Macron asks Rwanda to forgive France over 1994 genocide role

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French President Emmanuel Macron has asked Rwandans to forgive France for its role in the 1994 Rwandan genocide in which about 800,000 ethnic Tutsis and moderate Hutus died.

Speaking at the genocide memorial in Rwanda’s capital Kigali, he said France had not heeded warnings of impending carnage and had for too long “valued silence over examination of the truth”.

But France had not been an accomplice in the killings, Mr Macron added.

Rwanda’s leader praised his speech.

President Paul Kagame said, “His words were something more valuable than an apology. They were the truth.” He called it “an act of tremendous courage”.

In March, a French expert commission found that France under the late President François Mitterrand had borne “heavy and overwhelming responsibility” for the genocide but had not been complicit. The report said France had been “blind” to genocide preparations.

“Only those who went through that night can perhaps forgive, and in doing so give the gift of forgiveness,” Mr Macron said at the memorial, where more than 250,000 victims are buried.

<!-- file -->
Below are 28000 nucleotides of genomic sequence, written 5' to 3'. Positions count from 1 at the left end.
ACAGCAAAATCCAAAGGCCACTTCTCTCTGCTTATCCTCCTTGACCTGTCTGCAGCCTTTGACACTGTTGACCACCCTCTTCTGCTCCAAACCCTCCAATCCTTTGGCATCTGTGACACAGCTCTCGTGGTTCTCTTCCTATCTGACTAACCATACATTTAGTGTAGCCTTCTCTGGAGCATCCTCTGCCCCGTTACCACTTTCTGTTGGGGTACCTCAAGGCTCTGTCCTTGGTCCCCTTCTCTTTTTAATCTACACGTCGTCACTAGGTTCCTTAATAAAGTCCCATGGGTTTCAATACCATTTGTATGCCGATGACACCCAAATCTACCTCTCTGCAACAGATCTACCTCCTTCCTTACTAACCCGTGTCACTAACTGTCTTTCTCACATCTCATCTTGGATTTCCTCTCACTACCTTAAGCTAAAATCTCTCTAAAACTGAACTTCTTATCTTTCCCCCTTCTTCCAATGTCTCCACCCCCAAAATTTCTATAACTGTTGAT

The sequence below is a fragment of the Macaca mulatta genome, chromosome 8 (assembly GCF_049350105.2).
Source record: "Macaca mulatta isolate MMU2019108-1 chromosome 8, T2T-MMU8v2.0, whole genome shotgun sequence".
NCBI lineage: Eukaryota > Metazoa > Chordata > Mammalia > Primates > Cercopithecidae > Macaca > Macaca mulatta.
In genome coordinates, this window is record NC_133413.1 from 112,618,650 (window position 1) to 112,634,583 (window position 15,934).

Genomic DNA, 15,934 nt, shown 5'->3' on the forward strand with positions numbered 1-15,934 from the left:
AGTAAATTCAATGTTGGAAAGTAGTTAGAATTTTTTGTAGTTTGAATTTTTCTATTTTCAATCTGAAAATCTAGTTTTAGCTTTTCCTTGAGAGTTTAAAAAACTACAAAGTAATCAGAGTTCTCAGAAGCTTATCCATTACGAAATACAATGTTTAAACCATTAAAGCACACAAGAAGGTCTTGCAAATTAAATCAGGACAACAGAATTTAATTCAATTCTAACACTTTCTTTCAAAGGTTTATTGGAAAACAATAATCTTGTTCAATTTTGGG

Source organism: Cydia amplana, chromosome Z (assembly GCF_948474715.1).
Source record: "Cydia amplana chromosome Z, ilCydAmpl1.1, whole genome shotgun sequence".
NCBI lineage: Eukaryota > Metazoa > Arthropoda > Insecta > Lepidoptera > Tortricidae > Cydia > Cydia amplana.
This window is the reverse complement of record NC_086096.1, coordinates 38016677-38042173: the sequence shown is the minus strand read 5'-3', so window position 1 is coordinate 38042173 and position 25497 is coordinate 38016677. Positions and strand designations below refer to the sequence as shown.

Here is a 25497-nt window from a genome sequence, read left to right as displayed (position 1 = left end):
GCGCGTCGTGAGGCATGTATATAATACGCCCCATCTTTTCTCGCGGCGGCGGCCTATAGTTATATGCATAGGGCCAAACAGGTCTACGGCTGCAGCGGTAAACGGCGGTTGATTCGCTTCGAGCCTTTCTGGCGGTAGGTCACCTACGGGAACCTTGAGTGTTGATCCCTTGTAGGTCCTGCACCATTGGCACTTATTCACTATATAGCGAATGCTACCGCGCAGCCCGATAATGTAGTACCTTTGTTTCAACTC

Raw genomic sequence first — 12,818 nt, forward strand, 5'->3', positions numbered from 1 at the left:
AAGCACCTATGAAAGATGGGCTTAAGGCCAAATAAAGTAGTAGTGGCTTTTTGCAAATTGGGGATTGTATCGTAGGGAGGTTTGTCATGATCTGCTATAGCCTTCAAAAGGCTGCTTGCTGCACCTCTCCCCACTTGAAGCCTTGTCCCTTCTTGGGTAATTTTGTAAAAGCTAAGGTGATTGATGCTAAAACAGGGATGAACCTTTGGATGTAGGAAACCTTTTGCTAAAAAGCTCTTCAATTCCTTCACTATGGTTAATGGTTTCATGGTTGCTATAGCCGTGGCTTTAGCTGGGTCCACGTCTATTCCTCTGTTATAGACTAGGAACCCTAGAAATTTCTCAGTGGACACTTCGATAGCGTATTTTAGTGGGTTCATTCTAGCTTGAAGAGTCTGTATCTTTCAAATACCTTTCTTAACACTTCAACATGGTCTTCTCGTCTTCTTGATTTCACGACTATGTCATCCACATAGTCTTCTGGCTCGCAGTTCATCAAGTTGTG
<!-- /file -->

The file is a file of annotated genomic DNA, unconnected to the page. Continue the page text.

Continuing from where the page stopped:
“I hereby humbly and with respect stand by your side today, I come to recognise the extent of our responsibilities.”

A Hutu elite ruled Rwanda when the genocide took place, in April-June 1994, but they were later ousted by the Tutsi-led Rwandan Patriotic Front (RPF) under Paul Kagame.

Mitterrand had close ties to former Rwandan President Juvénal Habyarimana, a Hutu.

“The killers who stalked the swamps, the hills, the churches, did not have the face of France. France was not an accomplice,” Mr Macron said.

But he said that in 1994 “France did not understand that by wanting to block a regional conflict or a civil war, it stood de facto by a genocidal regime”.

The genocide was sparked by the downing on 6 April 1994 of a plane carrying Habyarimana and his Burundian counterpart Cyprien Ntaryamira, a fellow Hutu.

On 22 June the UN authorised the deployment of French forces in south-west Rwanda, in what was called Operation Turquoise.

That mission was controversial: the French humanitarian zone saved some potential victims from the genocidal killers, but later there were accusations that the French help had come too late and that some killers had managed to hide in the zone.

In 2015, then-President François Hollande announced that the Rwanda archives would be declassified but two years later, after a researcher sought permission to study them, France’s Constitutional Council ruled that they should remain secret.

Mr Macron launched the new inquiry, allowing experts to study French official files from the time.